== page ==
Translate rhetoric into reality

Prime Minister Narendra Modi’s visit to Australia underscores the enormous work that India and Australia need to put in to give their bilateral relationship substance and meaning.

During his visit, the two sides signed agreements on tourism, transfer of sentenced prisoners, social security, art and culture, and combating trafficking in narcotics.

While these are welcome, they are unlikely to give bilateral cooperation the energetic leg-up it so badly needs. Economic cooperation, for instance, is lacklustre.

Bilateral trade is worth a paltry US$15 billion, way below the $50 billion it was to touch in 2015. India and Australia have pledged now to “speed up work” towards a comprehensive economic partnership agreement.

In his address to the Australian Parliament, Modi spoke of Australia as India’s “foremost partner” in the region, promising that it would not remain at the “periphery of India’s vision but at the centre of its thought.”

Australia’s Prime Minister Tony Abbott in turn spoke about the “natural partnership emerging from shared values and interests and strategic maritime locations.” Such effusive rhetoric, while heart-warming, has been articulated in the past too.

It took bilateral relations nowhere. It is time India and Australia translate their lofty rhetoric to performance on the ground.

India could draw inspiration from Sino-Australian cooperation. Although China and Australia have little in common – Australia is a close military ally of the US – their bilateral trade is worth $150 billion.

The two signed a comprehensive free trade agreement recently. While Sino-Australian cooperation grows by leaps and bounds, India is exulting over the “the rockstar reception” that Modi received from the Indian diaspora and the standing ovation he got in the Australian Parliament.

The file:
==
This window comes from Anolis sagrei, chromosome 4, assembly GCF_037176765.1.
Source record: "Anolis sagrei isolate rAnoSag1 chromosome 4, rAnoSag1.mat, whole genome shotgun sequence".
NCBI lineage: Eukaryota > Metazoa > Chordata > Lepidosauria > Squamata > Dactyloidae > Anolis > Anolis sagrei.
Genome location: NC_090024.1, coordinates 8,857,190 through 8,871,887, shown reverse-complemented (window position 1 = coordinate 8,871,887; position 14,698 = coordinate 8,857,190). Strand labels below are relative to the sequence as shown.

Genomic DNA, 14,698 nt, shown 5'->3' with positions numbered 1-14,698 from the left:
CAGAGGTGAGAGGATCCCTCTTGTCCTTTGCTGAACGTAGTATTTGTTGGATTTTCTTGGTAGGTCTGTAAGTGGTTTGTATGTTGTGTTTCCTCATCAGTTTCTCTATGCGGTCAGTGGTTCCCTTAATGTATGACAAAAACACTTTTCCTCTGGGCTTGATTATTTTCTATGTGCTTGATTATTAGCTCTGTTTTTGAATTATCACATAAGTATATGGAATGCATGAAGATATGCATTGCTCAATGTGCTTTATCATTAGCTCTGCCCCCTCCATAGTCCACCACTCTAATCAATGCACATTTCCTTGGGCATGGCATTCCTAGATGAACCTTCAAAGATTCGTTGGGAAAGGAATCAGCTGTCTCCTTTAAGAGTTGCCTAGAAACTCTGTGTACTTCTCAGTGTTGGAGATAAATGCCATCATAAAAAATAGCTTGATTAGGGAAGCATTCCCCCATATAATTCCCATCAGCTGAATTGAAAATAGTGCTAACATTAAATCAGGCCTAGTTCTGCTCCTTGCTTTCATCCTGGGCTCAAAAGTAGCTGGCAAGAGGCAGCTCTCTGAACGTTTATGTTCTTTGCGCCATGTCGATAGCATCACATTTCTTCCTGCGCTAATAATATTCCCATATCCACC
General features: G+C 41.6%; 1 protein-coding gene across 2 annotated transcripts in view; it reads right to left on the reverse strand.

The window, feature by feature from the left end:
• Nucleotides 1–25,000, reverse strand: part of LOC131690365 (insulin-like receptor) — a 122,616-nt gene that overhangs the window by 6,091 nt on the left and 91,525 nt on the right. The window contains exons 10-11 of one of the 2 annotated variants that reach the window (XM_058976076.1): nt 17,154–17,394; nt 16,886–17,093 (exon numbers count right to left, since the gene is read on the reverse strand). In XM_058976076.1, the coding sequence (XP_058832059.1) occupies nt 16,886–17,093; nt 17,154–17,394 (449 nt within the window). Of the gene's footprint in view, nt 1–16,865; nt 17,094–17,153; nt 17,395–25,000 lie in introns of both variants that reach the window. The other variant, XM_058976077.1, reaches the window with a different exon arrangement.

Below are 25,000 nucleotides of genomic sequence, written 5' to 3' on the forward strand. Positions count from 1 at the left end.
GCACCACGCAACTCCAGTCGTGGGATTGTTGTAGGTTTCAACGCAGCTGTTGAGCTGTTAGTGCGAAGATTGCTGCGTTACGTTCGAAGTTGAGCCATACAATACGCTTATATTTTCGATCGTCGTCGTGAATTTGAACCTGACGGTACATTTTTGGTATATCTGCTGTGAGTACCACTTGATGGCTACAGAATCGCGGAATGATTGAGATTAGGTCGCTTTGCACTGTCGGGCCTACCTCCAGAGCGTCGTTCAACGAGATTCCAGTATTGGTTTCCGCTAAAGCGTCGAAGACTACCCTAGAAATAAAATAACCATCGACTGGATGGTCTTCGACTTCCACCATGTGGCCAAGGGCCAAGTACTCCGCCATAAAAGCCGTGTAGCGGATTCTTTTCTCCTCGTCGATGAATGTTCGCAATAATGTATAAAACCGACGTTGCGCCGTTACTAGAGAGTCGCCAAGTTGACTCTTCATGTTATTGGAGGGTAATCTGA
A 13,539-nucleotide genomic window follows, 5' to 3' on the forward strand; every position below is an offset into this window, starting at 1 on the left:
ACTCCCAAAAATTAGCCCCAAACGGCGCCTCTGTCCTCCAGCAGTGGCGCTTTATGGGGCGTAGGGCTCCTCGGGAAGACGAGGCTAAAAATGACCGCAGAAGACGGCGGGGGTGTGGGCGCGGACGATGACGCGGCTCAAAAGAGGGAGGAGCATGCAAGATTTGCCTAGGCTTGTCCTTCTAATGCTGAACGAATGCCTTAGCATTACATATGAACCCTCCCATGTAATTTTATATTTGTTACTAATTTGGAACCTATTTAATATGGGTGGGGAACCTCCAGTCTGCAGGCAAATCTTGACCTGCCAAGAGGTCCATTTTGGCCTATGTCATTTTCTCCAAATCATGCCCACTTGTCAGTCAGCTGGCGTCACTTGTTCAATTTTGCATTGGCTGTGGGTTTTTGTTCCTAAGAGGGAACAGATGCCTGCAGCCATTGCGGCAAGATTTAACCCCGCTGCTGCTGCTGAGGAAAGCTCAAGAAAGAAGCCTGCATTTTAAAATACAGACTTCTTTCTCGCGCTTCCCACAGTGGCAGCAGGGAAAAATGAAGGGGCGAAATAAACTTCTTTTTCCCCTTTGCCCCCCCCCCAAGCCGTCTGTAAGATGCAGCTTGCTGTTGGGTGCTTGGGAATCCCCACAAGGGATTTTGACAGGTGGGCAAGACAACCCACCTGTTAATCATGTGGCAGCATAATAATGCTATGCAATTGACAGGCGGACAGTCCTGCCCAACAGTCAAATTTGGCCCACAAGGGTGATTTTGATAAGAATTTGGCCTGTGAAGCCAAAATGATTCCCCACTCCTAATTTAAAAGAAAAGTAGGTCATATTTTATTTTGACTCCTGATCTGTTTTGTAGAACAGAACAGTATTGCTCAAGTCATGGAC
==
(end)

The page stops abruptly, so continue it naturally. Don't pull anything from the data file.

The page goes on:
Warm atmospherics are important as are India and Australia’s oft professed shared passion for cricket and curry, but only to set the tone for bilateral interaction.

In the long run, concrete achievements are necessary and in this regard India and Australia have little to show so far. Even the civilian nuclear agreement that was signed in September amid much jubilation seems to be caught in a tangle in its homestretch.

That it took 28 years for an Indian prime minister to visit Australia lays bare India’s inept diplomacy and misplaced foreign policy priorities. Modi’s visit represents a step towards course correction.

He must build on the goodwill generated during this visit. He could draw on the support of the Indian diaspora to promote India’s economic and other interests in Australia.

Building bridges over their shared concerns in the Indian Ocean could lessen the distance between India and Australia.

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